Black Panther Movie: Weapons are metaphors. We use them in figures of speech (the pen is mightier than the sword) and as figures of speech (stick to your guns). The weapon-as-metaphor suffuses contemporary culture but it is perhaps nowhere more present than in the Marvel Universe.
Thor’s boomerang hammer, Spider-Man’s sticky tech—they’re ripe with symbolism. In Black Panther, the MCU series’ new blockbuster flick, Ulysses Klaue, a South African arms dealer unzips his pants in the midst of a South Korean casino and pulls out a heavily curved slab covered in brown paper. It’s labeled “FRAGILE.” He slams it on a table and smirks. It’s a gag so dated that one of the earliest etymological variants of the word “weapon,” the Old English “wæpnan,” also meant “penis.”
Klaue’s phallo-weapon is the detached head of a pickaxe made of vibranium, the precious metal and major resource of the African Kingdom of Wakanda. It’s vague whether the first item was a tool or a weapon, used for digging or killing—not that there’s much of a difference to Klaue, who also adds an old Wakandan mining tool into a gun that he attaches to the end of his stump. This hand-gun, so to speak, later causes an explosion of cash. Klaue hysterically laughs at his own joke “I made it rain” as bills float down around him.
This is the sort of double, or triple, entendre we would want from a comic book movie, so familiar we pretty much slide over all that it implicates: masculinity, power, blood, money, and even the witty hint of overcompensation for a vulnerable ego. But the way that Black Panther uses weapons—the way it plays with them and makes them metaphors—becomes far more interesting as it proceeds. It’s the crux of Black Panther’s plot and offers some of its most stunning visual and dramatic effects. Weaponry also predictably contours the film’s politics, and perhaps less predictably, its ethics.
The initial weapons audiences witness conform to kind: T’Challa (Chadwick Boseman) barges in on his ex-lover Nakia (Lupita Nyong’o) at work. She’s a spy in the midst of a night mission to “bring our girls home,” rescuing them from a Nigerian terrorist group dressed in army uniforms, riding in covered cargo trucks, and carrying automatic firearms. Bullets is seen brightly flying across the grim screen as T’Challa, dressed in his indestructible Black Panther suit, takes down the foes with martial arts. He receives last-minute help from Okoye (Danai Gurira), his bodyguard and general of the Wakandan special forces, the Dora Milaje, who calmly uses her golden spear to kill off a surviving gunman.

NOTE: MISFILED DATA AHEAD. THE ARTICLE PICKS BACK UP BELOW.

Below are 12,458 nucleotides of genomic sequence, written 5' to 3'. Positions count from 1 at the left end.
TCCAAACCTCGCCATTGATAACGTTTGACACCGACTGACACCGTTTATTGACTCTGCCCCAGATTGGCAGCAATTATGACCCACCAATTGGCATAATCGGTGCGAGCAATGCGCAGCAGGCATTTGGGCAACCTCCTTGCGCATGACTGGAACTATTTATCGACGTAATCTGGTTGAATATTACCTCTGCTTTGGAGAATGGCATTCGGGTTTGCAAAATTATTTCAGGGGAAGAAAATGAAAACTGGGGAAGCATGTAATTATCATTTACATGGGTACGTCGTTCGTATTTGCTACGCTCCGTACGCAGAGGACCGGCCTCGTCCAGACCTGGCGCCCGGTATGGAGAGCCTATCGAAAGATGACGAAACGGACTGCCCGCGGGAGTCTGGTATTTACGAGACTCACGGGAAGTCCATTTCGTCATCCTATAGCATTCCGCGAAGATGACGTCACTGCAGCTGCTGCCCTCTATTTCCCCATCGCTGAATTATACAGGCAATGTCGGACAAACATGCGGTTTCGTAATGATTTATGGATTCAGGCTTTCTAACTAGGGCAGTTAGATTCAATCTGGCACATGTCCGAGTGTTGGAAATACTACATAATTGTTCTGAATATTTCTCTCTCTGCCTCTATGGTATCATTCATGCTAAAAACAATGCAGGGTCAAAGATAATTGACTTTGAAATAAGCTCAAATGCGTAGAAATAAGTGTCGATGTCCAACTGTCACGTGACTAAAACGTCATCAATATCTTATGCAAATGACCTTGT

Okoye’s strong loyalty and stunning beauty are matched only by her chops as a woman wielding spear, which she shows off to marvelous effect in the casino scene. Disguised in a vermillion gown and an uncomfortable wig—which she snatches off and tosses into an adversary’s face, turning feminine distraction literal—Okoye stabs and throws and pulls her spear from corpses with graceful panache. In a following car pursuit scene, as her attackers shoot at the car she’s in, Okoye sums up the traditional Wakandan hierarchy of weapons: “Guns,” she rolls her eyes. “So primitive.” It’s a clear riposte to Klaue, the film’s token bad white guy, who says he steals vibranium from Wakandans because “you savages don’t deserve it.” It’s no coincident that “vibranium” has the word “brain” in it—the secluded nation of Wakanda, untouched, is secretly the most technology advanced nation in the world, under the cover of being a “nation of farmers.”
Black Panther’s speculative fantasy does not simply reverse these stereotypes about Africa; it complicates them. We witness tons of weaponry come from Wakanda that might be regarded as “primitive” or “savage”: swords, knives, scimitars, shields, and even beasts—trained, armed rhinos that look part horse, part tank. At the center of Wakandan rites of succession is a ceremony of melee combat, in which warriors from the many tribes in the country challenge T’Challa for the reign.
Black Panther movie choreographs two of these gladiatorial brawls on the very edge of the Warrior Waterfalls—a deadly gorge below, a mountainous amphitheater atop. Prior to the fight, the king must consume a potion that strips him of the power of the Black Panther—a physical power that comes from a vibranium-infused plant known as the Heart-Shaped Herb, which is planted by the Wakandan royal court. Given only wood and metal weapons and his bare hands to endure himself in the battle, he is reduced from a demigod to a simple mortal, or more precisely, to a man.
All of the challengers of the heir to the throne are men, as would be expected for a rite of passage surrounding brute strength. The kingdom seems patrilineal and based on bloodlines—only tribal royals are allowed to challenge the throne, and at no point is a woman proposed as a possible candidate for the monarchy.
There is a hint otherwise when the fight is made open to any last challengers: T’Challa’s giddy sister, Princess Shuri (Letitia Wright), raises her hand. Indeed, in the comic, Shuri really wants to challenge her older brother for the crown and (potential sequel spoiler) she later takes over his position when he’s in a coma. But in Black Panther, we get a quip about a disturbing corset instead, as if to deflect the clear phallocentrism of the Wakandan monarchy.